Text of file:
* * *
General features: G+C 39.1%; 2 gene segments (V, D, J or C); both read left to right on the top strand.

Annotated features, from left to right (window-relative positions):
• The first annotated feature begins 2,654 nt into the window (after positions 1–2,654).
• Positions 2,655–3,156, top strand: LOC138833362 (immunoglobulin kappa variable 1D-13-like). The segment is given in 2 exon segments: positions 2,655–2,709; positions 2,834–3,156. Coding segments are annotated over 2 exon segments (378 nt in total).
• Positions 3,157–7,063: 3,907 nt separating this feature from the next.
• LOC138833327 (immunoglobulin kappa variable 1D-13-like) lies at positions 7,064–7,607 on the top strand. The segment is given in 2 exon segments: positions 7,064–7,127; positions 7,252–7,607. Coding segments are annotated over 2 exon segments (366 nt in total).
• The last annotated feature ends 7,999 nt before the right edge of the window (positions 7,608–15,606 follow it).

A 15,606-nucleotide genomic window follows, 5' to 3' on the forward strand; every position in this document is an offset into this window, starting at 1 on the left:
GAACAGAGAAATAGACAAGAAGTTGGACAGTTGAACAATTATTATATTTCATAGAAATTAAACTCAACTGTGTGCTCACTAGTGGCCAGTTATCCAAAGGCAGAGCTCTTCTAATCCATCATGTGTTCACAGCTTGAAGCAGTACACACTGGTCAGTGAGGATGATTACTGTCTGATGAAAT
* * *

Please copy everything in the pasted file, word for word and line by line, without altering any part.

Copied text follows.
General features: G+C 39.1%; 2 gene segments (V, D, J or C); both read left to right on the top strand.

Annotated features, from left to right (window-relative positions):
• The first annotated feature begins 2,654 nt into the window (after positions 1–2,654).
• Positions 2,655–3,156, top strand: LOC138833362 (immunoglobulin kappa variable 1D-13-like). The segment is given in 2 exon segments: positions 2,655–2,709; positions 2,834–3,156. Coding segments are annotated over 2 exon segments (378 nt in total).
• Positions 3,157–7,063: 3,907 nt separating this feature from the next.
• LOC138833327 (immunoglobulin kappa variable 1D-13-like) lies at positions 7,064–7,607 on the top strand. The segment is given in 2 exon segments: positions 7,064–7,127; positions 7,252–7,607. Coding segments are annotated over 2 exon segments (366 nt in total).
• The last annotated feature ends 7,999 nt before the right edge of the window (positions 7,608–15,606 follow it).

A 15,606-nucleotide genomic window follows, 5' to 3' on the forward strand; every position in this document is an offset into this window, starting at 1 on the left:
GAACAGAGAAATAGACAAGAAGTTGGACAGTTGAACAATTATTATATTTCATAGAAATTAAACTCAACTGTGTGCTCACTAGTGGCCAGTTATCCAAAGGCAGAGCTCTTCTAATCCATCATGTGTTCACAGCTTGAAGCAGTACACACTGGTCAGTGAGGATGATTACTGTCTGATGAAAT